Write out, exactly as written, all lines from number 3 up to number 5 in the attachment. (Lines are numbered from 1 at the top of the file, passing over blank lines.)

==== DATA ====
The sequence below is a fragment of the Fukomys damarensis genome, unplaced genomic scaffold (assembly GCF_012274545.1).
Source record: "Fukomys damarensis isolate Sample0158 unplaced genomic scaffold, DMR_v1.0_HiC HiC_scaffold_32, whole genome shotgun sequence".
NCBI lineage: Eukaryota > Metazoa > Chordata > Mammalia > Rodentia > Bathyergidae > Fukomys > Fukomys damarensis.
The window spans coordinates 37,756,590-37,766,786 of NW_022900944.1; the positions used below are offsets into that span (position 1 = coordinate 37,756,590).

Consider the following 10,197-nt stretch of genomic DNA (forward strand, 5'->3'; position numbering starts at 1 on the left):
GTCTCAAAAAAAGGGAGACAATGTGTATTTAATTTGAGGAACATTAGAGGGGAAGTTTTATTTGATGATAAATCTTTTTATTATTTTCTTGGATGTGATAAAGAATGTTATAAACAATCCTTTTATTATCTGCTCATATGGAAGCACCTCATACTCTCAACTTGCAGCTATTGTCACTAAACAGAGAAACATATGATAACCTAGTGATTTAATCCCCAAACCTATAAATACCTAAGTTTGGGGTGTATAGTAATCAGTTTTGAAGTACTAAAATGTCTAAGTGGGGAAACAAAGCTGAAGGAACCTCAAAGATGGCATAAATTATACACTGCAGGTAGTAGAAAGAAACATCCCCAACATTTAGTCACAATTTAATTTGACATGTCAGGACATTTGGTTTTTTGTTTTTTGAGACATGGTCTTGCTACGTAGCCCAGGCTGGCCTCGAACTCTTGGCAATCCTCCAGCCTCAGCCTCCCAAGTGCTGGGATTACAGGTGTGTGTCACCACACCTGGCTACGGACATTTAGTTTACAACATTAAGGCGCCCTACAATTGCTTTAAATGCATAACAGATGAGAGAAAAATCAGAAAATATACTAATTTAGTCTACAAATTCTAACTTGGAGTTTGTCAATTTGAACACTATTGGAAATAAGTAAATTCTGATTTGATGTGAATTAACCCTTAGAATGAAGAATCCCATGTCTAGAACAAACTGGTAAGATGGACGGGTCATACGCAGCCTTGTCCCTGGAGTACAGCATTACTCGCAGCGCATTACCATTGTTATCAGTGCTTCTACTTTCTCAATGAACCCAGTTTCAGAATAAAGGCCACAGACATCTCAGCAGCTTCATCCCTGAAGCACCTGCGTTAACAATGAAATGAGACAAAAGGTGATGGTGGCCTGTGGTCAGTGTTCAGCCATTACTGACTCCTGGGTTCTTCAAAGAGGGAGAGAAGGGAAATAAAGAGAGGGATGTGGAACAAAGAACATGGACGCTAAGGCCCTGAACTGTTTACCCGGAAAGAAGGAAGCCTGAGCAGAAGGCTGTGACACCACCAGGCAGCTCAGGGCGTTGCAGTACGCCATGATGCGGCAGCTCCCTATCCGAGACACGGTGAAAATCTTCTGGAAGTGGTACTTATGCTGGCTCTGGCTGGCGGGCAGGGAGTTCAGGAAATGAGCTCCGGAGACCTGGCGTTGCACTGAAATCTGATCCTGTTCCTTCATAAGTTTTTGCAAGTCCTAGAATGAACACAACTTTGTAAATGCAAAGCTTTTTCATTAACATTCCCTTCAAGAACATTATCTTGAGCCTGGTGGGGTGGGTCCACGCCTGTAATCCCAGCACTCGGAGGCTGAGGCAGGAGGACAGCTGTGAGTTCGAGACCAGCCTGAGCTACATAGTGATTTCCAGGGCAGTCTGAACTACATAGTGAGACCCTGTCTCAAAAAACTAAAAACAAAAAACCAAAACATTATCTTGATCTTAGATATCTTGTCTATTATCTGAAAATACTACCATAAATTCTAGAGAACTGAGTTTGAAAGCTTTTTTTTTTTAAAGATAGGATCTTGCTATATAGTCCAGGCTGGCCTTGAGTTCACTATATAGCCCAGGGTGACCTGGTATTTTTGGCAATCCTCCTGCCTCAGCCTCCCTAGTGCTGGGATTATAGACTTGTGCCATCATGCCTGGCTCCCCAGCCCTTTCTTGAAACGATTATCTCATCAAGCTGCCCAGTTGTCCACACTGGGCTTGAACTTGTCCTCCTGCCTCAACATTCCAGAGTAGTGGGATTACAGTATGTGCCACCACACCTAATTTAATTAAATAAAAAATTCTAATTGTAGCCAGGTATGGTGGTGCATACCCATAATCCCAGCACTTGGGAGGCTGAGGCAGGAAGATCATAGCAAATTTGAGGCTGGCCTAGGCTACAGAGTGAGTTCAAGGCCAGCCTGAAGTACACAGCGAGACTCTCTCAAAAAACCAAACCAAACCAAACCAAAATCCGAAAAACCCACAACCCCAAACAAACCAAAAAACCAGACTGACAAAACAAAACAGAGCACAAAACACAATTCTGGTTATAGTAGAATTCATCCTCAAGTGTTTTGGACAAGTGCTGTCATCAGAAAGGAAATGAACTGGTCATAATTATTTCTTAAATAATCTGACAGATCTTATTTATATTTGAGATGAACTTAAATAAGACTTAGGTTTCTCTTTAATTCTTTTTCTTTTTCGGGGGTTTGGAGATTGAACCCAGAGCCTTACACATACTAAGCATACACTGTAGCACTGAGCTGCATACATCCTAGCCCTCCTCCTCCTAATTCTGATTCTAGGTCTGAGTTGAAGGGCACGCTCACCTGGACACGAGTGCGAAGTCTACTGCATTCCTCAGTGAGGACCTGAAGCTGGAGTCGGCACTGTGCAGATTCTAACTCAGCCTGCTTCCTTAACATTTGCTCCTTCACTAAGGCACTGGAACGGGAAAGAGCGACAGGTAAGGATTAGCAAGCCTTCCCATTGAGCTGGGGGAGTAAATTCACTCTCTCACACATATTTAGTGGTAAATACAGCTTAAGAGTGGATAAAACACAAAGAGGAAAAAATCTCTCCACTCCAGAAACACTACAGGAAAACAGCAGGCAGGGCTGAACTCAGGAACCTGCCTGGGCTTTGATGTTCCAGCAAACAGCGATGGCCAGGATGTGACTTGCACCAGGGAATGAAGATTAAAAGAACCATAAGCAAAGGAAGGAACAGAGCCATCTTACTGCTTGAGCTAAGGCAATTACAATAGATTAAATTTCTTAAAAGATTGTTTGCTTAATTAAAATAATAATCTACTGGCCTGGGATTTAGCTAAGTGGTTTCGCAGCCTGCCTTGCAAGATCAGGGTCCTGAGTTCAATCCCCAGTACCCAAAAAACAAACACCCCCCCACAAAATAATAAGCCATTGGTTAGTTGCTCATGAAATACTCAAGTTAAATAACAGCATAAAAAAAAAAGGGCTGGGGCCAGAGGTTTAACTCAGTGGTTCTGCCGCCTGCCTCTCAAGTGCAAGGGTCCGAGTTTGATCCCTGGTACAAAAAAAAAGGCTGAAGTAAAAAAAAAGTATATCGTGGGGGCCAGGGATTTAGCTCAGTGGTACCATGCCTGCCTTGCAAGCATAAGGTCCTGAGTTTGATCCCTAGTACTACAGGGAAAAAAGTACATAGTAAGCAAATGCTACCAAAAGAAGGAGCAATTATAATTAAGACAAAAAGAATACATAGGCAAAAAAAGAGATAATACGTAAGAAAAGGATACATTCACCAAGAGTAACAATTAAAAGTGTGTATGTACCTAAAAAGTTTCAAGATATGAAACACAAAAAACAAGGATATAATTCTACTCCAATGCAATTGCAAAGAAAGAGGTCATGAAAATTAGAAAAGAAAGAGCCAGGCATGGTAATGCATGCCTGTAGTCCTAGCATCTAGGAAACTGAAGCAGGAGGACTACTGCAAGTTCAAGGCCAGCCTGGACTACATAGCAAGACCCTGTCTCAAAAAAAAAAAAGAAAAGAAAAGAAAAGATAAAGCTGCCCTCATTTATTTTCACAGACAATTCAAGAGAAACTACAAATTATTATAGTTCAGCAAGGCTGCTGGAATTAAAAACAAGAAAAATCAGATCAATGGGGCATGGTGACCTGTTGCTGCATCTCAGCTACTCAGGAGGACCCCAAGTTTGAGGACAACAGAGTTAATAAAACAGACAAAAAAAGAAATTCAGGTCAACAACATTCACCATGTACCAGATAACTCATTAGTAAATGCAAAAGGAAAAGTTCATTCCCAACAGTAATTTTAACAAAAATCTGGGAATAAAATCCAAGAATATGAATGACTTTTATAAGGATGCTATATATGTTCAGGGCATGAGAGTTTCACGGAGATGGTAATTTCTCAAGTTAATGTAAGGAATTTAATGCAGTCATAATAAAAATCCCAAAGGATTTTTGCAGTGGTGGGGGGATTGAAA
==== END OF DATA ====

NCBI lineage: Eukaryota > Metazoa > Chordata > Mammalia > Rodentia > Bathyergidae > Fukomys > Fukomys damarensis.
The window spans coordinates 37,756,590-37,766,786 of NW_022900944.1; the positions used below are offsets into that span (position 1 = coordinate 37,756,590).

Consider the following 10,197-nt stretch of genomic DNA (forward strand, 5'->3'; position numbering starts at 1 on the left):